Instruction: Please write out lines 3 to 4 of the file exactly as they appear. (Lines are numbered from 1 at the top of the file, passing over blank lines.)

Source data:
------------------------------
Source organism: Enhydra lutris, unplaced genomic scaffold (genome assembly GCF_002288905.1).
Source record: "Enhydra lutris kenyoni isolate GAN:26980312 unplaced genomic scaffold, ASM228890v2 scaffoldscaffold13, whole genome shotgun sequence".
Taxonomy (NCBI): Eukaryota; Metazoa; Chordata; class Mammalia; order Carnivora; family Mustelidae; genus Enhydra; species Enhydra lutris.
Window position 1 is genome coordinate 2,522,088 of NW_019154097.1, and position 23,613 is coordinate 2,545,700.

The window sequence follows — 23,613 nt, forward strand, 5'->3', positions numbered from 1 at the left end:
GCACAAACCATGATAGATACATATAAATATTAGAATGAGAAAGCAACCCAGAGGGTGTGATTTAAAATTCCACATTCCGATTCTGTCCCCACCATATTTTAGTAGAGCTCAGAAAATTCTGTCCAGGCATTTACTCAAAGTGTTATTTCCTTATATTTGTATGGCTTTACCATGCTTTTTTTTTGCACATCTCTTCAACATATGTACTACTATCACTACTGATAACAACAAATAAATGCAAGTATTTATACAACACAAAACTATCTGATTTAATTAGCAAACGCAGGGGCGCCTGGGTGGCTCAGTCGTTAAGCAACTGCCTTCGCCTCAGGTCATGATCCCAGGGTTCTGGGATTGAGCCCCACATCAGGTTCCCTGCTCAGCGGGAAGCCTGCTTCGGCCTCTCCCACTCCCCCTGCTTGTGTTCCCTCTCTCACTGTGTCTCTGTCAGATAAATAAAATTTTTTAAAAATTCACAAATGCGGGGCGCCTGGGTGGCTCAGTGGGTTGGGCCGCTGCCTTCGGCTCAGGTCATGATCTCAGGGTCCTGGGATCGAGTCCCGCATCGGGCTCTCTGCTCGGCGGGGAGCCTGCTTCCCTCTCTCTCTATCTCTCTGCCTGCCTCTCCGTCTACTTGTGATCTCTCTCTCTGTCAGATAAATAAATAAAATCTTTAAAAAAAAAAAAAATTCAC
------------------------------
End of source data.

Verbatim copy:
Taxonomy (NCBI): Eukaryota; Metazoa; Chordata; class Mammalia; order Carnivora; family Mustelidae; genus Enhydra; species Enhydra lutris.
Window position 1 is genome coordinate 2,522,088 of NW_019154097.1, and position 23,613 is coordinate 2,545,700.